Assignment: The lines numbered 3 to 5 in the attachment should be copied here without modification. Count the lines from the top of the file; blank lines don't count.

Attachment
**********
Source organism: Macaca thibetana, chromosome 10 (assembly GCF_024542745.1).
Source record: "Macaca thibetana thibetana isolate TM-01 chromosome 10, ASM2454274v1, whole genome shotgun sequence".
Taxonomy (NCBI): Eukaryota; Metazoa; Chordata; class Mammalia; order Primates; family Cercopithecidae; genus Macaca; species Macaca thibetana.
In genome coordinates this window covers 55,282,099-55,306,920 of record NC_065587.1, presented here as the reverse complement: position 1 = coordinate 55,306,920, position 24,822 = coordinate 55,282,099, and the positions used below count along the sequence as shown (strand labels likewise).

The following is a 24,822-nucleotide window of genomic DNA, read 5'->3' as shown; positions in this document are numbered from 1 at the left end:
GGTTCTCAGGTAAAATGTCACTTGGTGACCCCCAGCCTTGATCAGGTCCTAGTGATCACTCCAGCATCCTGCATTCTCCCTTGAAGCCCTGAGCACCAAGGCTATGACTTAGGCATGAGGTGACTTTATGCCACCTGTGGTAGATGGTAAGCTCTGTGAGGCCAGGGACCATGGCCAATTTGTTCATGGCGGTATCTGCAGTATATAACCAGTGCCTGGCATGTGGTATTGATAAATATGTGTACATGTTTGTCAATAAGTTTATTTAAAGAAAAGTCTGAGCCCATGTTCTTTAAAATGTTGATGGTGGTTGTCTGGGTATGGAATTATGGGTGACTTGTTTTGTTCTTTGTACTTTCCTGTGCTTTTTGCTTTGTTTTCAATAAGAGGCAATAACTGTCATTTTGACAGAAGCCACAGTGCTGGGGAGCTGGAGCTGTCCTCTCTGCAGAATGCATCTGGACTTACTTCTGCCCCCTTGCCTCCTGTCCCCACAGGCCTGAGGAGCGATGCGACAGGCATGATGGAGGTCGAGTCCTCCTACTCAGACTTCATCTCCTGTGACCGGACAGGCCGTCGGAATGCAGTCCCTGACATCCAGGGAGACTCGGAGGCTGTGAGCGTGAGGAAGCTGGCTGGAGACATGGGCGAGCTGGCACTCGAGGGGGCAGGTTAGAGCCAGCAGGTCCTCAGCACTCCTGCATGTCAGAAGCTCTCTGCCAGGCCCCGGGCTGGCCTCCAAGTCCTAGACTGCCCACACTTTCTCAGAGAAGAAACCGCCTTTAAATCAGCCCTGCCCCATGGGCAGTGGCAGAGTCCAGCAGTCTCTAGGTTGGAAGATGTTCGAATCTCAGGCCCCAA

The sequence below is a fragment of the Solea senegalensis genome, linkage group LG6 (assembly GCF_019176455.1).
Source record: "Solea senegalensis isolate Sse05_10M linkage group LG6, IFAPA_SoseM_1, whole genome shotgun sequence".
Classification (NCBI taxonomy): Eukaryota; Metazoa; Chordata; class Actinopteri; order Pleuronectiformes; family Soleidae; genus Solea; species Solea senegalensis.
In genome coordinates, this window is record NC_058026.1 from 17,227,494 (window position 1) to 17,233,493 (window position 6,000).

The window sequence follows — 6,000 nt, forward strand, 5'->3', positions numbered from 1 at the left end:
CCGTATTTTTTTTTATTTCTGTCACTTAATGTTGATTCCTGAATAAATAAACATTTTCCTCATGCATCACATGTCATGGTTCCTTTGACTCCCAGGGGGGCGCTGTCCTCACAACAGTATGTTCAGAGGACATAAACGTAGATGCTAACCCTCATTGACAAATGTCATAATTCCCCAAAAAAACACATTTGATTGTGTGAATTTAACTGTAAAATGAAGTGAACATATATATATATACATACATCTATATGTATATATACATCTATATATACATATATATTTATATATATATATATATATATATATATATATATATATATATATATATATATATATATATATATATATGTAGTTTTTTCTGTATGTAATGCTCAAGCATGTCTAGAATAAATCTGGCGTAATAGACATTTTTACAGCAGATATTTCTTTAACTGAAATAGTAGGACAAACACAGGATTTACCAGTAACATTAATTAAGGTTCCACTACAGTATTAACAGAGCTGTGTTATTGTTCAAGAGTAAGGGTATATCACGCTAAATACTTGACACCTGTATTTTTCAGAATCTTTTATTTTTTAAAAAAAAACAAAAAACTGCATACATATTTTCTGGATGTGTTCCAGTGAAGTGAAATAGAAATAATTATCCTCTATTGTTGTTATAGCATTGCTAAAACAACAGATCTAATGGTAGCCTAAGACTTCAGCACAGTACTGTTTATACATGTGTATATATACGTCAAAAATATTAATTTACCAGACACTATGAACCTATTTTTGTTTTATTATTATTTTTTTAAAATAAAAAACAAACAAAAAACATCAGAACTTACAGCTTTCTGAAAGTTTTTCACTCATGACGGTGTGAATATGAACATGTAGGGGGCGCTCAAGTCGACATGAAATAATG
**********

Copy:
Taxonomy (NCBI): Eukaryota; Metazoa; Chordata; class Mammalia; order Primates; family Cercopithecidae; genus Macaca; species Macaca thibetana.
In genome coordinates this window covers 55,282,099-55,306,920 of record NC_065587.1, presented here as the reverse complement: position 1 = coordinate 55,306,920, position 24,822 = coordinate 55,282,099, and the positions used below count along the sequence as shown (strand labels likewise).

The following is a 24,822-nucleotide window of genomic DNA, read 5'->3' as shown; positions in this document are numbered from 1 at the left end: